Index Analyses of the Grid

К оглавлению
1 2 3 4 5 6 7 8 9 10 11 12 13 14 15 16 
17 18 19 20 21 22 23 24 25 26 27 28 29 30 31 32 33 
34 35 36 37 38 39 40 41 42 43 44 45 46 47 48 49 50 
51 52 53 54 55 56 57 58 59 60 61 62 63 64 65 66 67 
68 69 70 71 72 73 74 75 76 77 78 79 80 81 82 83 84 
85 86 87 88 89 90 91 92 93 94 95 96 97 98 99 100 101 
102 103 104 105 106 107 108 109 110 111 112 113 114 115 116 117 118 
119 120 121 122 123 124 125 126 127 128 129 130 131 

Another possible next step, which may, depending on your purpose, replace

describing the structure in the grid, is to summarise the way in which the

interviewee construes, by means of one or more of several indices. They won’t

be obvious to your interviewee, who is unlikely to have any sense of

ownership, but they can be helpful to you. They depend on the structure

within the ratings of the grid, and say something about the interviewee’s style

of thinking in this one grid. A comparison with other people is implied.

There are many such indices, each summarising some structural characteristic

of an individual grid. They can be broadly classified as follows:

. cognitive complexity: the number of constructs about a topic; the number of

constructs being differently used (functionally independent construction: see

Landfield & Cannell, 1988); the number of distinct construct clusters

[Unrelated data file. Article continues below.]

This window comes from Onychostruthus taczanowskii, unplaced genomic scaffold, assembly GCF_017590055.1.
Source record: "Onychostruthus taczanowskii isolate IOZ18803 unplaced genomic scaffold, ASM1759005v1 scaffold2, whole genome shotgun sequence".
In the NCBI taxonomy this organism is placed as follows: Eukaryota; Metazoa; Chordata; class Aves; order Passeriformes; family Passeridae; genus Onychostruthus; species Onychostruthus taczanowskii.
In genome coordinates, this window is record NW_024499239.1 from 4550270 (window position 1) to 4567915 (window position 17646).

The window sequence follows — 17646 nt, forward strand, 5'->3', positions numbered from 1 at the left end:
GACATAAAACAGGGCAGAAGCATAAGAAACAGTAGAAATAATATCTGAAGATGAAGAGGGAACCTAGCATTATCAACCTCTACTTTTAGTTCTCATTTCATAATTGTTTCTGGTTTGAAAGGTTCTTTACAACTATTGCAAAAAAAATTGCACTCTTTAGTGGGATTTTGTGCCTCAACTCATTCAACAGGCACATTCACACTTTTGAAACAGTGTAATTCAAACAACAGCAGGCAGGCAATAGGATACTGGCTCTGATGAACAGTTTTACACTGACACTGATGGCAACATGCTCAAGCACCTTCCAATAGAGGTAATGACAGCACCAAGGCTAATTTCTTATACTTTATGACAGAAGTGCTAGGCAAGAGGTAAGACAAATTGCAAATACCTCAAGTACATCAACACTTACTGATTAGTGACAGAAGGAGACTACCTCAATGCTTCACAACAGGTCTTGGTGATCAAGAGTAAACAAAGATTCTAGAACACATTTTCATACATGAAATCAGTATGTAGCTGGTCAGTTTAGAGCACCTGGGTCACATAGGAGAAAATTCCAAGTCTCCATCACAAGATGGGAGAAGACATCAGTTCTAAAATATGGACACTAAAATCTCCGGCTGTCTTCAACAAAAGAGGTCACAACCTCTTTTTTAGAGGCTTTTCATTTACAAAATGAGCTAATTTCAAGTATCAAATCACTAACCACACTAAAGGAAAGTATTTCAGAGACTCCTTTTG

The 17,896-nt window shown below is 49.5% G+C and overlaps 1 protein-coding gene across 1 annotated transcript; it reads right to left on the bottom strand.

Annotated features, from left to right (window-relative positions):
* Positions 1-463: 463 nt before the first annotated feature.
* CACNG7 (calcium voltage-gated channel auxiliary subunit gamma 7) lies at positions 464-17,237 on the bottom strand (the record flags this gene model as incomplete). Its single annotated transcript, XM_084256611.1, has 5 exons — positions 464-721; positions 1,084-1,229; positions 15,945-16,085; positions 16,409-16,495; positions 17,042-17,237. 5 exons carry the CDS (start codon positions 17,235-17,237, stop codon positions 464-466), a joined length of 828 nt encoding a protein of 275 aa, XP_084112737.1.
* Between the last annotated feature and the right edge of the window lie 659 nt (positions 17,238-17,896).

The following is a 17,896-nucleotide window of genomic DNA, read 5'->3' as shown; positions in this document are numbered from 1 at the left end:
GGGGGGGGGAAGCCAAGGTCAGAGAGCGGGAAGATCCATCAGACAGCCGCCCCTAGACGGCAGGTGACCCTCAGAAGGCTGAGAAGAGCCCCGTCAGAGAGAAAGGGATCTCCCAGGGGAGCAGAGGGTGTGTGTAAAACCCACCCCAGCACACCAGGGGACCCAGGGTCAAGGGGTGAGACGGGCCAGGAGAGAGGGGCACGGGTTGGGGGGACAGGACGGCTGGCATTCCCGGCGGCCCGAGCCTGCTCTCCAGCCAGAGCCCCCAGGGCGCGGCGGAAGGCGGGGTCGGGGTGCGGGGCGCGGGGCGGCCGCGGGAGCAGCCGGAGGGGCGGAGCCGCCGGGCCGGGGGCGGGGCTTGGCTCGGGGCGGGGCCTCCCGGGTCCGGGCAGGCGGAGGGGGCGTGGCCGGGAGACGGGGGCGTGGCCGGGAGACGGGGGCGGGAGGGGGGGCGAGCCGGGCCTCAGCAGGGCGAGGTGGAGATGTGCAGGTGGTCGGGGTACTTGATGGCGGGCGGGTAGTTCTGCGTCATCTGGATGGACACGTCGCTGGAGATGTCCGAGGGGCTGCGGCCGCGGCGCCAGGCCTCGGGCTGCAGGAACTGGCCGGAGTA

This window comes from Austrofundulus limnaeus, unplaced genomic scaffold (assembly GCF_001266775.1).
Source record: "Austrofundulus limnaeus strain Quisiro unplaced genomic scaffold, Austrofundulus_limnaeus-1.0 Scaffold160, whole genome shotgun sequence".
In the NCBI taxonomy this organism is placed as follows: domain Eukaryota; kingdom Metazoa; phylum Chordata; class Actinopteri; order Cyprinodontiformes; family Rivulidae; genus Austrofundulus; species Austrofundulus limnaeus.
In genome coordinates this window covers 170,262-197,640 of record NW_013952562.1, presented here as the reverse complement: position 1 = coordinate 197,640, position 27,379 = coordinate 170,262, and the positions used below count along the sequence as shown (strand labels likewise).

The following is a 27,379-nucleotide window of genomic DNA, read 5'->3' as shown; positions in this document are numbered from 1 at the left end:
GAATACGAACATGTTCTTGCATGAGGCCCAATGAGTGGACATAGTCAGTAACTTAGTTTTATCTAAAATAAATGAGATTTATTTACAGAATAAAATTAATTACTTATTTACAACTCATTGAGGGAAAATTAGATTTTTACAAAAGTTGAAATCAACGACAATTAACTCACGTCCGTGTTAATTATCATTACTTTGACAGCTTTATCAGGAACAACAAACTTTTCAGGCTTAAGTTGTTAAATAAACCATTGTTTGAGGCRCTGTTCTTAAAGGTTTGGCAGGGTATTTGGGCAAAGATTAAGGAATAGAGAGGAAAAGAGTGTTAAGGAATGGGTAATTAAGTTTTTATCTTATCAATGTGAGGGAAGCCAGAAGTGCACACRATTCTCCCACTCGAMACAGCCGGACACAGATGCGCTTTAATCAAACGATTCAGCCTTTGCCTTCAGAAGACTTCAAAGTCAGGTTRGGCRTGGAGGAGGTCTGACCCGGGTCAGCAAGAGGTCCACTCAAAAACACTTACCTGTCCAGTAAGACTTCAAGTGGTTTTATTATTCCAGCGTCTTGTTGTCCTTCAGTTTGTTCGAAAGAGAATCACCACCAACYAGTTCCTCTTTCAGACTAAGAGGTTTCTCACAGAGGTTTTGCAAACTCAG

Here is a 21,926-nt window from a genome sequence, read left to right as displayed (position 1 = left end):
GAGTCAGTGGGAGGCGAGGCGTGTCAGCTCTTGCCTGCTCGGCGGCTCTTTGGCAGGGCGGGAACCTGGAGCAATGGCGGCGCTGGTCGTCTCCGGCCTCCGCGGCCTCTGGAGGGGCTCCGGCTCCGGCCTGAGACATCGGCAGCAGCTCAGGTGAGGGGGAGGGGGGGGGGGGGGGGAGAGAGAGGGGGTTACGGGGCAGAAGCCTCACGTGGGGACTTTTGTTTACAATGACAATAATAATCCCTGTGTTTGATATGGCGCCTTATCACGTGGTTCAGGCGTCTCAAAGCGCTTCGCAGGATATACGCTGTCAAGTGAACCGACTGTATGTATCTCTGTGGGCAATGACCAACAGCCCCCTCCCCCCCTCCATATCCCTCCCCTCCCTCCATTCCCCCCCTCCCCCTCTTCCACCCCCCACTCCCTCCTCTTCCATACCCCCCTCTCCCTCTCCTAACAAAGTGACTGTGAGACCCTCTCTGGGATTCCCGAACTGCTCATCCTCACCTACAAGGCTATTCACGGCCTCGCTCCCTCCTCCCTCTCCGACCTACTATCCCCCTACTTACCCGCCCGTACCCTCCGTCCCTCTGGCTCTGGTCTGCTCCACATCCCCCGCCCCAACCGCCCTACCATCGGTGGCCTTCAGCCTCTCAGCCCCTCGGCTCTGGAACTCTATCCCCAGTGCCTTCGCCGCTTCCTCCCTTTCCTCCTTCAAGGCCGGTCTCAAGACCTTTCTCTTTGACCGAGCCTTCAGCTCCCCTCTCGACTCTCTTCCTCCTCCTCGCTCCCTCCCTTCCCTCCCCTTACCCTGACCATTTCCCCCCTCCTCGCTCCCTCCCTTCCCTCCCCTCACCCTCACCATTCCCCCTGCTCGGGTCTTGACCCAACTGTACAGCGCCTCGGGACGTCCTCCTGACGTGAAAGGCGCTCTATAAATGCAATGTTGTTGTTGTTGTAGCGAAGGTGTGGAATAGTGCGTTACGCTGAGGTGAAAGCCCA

(articulation). Burleson et al. (1997) provide a review of measures and an

interesting example.

. extremity scores of various kinds, such as ordination, integration, and

constriction, which examine the proportion of extreme as distinct from midpoint

ratings.

These measures are used in counselling and therapy, where they are likely to

be just one of many information sources which the interviewer has about the

interviewee. I don’t cover them herein. That’s because I’m wary of making

statements about an interviewee (‘he has a cognitively complex way of

thinking about this issue; she construes in a differentiated way’) on the basis of

just one grid elicited from that person, with no other information or personal

history in support. My guess is that you’ll be doing single grids with

individuals without necessarily getting to know them deeply, using other,

supporting, sources of information. Should this change, you’ll be able to find

out more in the references I listed above. For further particulars, look in

Fransella et al. (2004, Chapter 5) in the first instance.

Before any of this, though, a word about some basic assumptions.